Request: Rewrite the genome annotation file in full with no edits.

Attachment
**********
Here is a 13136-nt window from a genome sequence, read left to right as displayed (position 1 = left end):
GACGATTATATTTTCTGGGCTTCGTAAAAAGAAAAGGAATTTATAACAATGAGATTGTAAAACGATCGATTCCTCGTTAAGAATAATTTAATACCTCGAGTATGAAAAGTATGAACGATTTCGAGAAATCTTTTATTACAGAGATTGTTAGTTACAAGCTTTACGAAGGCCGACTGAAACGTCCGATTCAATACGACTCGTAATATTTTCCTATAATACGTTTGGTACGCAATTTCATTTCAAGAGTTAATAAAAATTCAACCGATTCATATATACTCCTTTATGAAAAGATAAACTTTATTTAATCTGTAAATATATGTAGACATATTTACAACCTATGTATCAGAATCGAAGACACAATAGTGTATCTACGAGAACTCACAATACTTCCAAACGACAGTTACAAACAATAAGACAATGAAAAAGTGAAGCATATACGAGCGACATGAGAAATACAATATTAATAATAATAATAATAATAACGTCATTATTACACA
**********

Here is a 13136-nt window from a genome sequence, read left to right as displayed (position 1 = left end):
GACGATTATATTTTCTGGGCTTCGTAAAAAGAAAAGGAATTTATAACAATGAGATTGTAAAACGATCGATTCCTCGTTAAGAATAATTTAATACCTCGAGTATGAAAAGTATGAACGATTTCGAGAAATCTTTTATTACAGAGATTGTTAGTTACAAGCTTTACGAAGGCCGACTGAAACGTCCGATTCAATACGACTCGTAATATTTTCCTATAATACGTTTGGTACGCAATTTCATTTCAAGAGTTAATAAAAATTCAACCGATTCATATATACTCCTTTATGAAAAGATAAACTTTATTTAATCTGTAAATATATGTAGACATATTTACAACCTATGTATCAGAATCGAAGACACAATAGTGTATCTACGAGAACTCACAATACTTCCAAACGACAGTTACAAACAATAAGACAATGAAAAAGTGAAGCATATACGAGCGACATGAGAAATACAATATTAATAATAATAATAATAATAACGTCATTATTACACA